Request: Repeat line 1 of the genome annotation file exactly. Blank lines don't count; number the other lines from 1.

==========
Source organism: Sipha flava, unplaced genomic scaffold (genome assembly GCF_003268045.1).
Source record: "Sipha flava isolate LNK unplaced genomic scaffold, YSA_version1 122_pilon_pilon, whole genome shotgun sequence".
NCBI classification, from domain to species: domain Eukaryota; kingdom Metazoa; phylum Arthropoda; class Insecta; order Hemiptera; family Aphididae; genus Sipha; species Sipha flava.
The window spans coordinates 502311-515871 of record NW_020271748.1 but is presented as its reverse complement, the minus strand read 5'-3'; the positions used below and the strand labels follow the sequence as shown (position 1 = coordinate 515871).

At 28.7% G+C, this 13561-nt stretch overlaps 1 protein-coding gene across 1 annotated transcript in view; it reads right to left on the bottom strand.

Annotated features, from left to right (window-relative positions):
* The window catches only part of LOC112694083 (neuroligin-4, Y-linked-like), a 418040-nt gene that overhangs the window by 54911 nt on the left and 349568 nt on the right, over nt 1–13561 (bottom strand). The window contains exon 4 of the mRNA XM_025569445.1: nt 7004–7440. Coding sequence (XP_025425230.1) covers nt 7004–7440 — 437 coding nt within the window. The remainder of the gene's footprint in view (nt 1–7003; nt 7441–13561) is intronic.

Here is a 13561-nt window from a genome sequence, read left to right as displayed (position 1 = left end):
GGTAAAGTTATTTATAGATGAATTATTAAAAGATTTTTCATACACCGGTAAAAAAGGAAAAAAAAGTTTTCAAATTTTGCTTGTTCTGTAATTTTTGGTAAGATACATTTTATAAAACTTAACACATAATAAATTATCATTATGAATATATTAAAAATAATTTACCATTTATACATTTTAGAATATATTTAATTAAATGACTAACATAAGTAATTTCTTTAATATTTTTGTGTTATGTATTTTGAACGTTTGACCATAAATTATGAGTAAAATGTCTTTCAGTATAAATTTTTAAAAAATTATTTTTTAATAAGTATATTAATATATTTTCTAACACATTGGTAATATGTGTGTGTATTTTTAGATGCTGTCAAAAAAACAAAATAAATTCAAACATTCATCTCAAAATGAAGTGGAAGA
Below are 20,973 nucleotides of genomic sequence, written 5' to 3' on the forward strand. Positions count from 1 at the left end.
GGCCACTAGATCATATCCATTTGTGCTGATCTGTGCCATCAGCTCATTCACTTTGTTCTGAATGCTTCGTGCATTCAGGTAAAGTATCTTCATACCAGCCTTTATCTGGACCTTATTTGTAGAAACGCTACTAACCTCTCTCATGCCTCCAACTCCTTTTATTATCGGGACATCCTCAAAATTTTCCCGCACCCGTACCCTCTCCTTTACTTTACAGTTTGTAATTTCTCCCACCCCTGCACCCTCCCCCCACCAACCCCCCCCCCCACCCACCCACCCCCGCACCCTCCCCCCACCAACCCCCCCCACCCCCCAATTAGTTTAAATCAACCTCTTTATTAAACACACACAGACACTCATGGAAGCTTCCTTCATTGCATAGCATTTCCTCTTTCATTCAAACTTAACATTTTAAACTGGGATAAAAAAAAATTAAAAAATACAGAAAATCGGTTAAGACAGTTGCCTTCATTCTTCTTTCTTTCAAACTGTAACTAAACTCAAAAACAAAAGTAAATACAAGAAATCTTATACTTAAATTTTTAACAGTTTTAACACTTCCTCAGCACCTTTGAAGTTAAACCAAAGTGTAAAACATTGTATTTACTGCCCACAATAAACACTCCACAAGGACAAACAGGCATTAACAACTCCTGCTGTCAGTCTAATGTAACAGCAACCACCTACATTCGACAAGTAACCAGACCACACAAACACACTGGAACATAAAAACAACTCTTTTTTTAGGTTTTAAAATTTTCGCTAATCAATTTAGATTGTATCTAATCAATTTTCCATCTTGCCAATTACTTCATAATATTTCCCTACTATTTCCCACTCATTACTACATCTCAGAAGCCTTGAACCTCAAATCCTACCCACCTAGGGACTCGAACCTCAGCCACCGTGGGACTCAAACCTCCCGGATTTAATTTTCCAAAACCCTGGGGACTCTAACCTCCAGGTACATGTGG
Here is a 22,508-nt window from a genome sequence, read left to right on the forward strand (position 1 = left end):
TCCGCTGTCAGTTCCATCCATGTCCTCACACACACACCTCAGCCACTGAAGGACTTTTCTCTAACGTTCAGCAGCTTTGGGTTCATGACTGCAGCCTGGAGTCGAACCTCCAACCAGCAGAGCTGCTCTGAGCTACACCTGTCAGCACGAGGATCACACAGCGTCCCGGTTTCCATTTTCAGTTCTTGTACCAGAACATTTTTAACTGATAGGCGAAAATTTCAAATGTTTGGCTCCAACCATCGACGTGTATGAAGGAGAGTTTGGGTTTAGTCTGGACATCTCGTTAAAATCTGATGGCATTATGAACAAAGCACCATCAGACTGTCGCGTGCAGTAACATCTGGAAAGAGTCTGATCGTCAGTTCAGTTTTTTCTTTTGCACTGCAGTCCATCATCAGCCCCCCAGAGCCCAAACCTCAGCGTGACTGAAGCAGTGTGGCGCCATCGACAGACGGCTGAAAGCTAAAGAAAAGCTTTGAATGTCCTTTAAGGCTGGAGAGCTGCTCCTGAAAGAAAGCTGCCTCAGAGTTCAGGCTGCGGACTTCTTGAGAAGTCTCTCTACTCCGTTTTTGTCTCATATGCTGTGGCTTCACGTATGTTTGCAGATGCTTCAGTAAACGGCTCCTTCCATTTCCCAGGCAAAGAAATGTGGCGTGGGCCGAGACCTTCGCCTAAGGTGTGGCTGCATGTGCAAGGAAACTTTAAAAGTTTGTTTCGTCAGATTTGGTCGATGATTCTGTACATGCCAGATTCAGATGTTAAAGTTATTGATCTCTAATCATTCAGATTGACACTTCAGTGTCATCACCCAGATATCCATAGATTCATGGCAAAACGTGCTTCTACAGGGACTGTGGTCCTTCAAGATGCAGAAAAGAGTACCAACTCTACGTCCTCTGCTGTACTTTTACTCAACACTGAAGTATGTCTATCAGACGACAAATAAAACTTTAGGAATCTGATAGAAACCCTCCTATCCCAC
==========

Source organism: Sipha flava, unplaced genomic scaffold (genome assembly GCF_003268045.1).